During the coronavirus lockdown, America has been forced to turn to in-home entertainment. And while the TV landscape has changed since the days of Friends, which presented an all-white cast in the middle of multicultural New York City, behind the scenes Black and minority writers are still struggling to get their feet in the door.
Some of these issues were highlighted in a report from the Think Tank for Inclusion and Equity (TTIE). The TTIE’s Behind the Scenes: The State of Inclusion and Equity in TV Writing highlighted some of the underrepresentation problems.
According to the 2020 report:
68 percent of unrepresented writers have experienced discrimination in the industry.
49 percent of underrepresented writers have repeated in the staff writer position at least once.
34 percent of those surveyed have been told to change the race of their main character to improve the chances of the show being picked up.
One of the problems with Hollywood is many of the writers come from a similar background. This is exacerbated by the fact that many of the entry-level jobs are low paying. The low salaries make it difficult for people who are not from upper-to-middle class backgrounds to take the position without the support of their families, according to three writers who are members of TTIE.
Y. Shireen Razack, a native Canadian who hails from a Trinidadian-Indian background, says getting into a writer’s room can be a grueling process. Razack has written for several shows during her more than 10-year career such as NBC’s Trauma, JJ Abrams’ Undercovers, UPN’s The Secret Circle, TNT’s Rizzoli & Isles and SyFy’s Haven.
The process involves submitting writing samples and multiple interviews before you get offered a writing job. Tawal Panyacosit Jr., who comes from a Chinese-Thai background, compared the process to trying to get into an Ivy League school. Panyacosit, who wrote for Life After First Failure, estimated that of 1,000 applicants, only eight get selected.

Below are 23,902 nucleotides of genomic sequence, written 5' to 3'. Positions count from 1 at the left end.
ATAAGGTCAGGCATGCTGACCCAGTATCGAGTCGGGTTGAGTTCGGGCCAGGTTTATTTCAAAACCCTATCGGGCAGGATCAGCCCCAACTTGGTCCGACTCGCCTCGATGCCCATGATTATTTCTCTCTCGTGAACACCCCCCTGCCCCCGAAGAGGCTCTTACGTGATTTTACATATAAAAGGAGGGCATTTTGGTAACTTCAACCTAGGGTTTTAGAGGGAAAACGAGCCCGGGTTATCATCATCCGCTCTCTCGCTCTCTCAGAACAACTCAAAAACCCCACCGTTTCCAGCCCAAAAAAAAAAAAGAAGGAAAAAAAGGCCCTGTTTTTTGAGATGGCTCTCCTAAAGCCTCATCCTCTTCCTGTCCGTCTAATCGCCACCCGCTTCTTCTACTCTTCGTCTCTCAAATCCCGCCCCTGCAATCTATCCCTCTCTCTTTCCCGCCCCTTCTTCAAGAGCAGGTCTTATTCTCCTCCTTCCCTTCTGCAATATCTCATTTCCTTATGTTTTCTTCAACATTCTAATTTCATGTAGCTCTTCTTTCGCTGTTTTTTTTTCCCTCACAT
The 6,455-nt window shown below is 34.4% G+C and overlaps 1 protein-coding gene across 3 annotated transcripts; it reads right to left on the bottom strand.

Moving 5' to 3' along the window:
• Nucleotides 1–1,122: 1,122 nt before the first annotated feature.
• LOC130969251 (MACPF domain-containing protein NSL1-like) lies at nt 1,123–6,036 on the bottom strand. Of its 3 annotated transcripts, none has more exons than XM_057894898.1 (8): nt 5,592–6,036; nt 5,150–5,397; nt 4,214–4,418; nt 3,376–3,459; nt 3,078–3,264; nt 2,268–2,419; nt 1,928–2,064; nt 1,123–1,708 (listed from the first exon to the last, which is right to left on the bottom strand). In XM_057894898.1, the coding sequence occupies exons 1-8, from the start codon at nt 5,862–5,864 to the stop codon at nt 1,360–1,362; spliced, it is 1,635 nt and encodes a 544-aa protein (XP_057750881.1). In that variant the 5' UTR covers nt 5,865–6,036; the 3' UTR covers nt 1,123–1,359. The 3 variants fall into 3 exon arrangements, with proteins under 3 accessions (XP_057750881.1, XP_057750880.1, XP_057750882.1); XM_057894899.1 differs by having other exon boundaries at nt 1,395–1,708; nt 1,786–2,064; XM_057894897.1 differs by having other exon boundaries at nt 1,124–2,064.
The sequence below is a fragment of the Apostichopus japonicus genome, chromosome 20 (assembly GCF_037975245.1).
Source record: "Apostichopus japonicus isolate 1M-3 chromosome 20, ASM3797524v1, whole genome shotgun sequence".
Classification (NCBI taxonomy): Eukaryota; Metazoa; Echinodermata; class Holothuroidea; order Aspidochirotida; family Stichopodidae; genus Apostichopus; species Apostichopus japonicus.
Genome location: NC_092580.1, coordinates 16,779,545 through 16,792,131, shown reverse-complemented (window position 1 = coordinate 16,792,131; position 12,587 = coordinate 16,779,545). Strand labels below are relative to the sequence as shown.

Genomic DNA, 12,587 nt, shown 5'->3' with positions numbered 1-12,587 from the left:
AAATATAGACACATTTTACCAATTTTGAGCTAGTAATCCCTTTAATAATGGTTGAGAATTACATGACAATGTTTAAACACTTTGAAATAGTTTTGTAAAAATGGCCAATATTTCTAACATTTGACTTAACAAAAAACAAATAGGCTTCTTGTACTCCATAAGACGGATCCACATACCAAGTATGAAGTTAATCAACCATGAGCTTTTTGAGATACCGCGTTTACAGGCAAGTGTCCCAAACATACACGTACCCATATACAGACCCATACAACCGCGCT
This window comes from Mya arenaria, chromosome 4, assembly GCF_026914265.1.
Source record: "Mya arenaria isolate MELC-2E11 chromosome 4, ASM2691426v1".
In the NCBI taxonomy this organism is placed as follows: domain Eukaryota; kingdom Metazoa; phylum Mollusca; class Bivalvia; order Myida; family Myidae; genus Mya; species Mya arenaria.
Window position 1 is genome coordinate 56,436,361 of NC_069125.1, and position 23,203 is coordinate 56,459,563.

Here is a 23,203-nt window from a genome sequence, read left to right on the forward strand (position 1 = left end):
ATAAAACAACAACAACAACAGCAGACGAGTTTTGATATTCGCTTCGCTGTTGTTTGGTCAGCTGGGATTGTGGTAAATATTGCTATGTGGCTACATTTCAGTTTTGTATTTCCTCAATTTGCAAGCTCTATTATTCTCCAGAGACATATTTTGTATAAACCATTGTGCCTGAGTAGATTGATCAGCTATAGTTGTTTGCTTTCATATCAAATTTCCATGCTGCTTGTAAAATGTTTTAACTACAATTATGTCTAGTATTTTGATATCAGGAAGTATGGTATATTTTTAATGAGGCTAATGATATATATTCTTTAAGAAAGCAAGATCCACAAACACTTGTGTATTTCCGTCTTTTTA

“It’s a very intense process,” said Razack. She got into the business through an ABC writing program but once she was in, she still had to prove herself
Angela Harvey, a Black writer who’s originally from St. Louis, said that once underrepresented writers get into the room, they can often get stuck in low-level writing positions. Harvey has written for Teen Wolf (MTV), Salvation (CBS), and Station 19 (ABC). She’s currently the co-executive producer for an upcoming Marvel television show.
In addition, Black writers can sometimes get stuck just writing for “Black shows.”
Harvey added that this can be an advantage during a time when shows with Black actors are doing well, such as HBO’s Insecure. But when those shows go off the air, Black writers can find themselves out of work.
According to Harvey, it was important for underrepresented writers to have a say in writing for popular shows. Many of the shows often feature actors who come from different ethnic groups and it is important to have writers who understand how to accurately portray them.
“You want to be authentic in your storytelling,” she said.
Both Razack and Harvey say that’s why mentoring is key to not only developing underrepresented writers, but also helping them flourish and thrive in Hollywood. They both stress that networking is an important way for underrepresented writers to make it in the business.
This is a point they made in a Hollywood Reporter column.
“Inclusivity and equity go beyond hiring, however,” said Harvey and Razack in the editorial. “Like many underrepresented writers, we have both been the token underrepresented writer in the room on numerous shows. We were employed at the lower level, forced to repeat lower-level titles multiple times and often allowed little or no voice in writers room discussions.
“In addition, most of our writers rooms and the vast majority of writers rooms throughout the industry are still led by cisgender, heterosexual, able-bodied white men. The fact remains that they are the gatekeepers through whose lens the majority of TV stories are filtered.”
Although the COVID-19 pandemic has disrupted the economy and caused the unemployment rate to shoot up to 14 percent, Harvey said business still continues in Hollywood.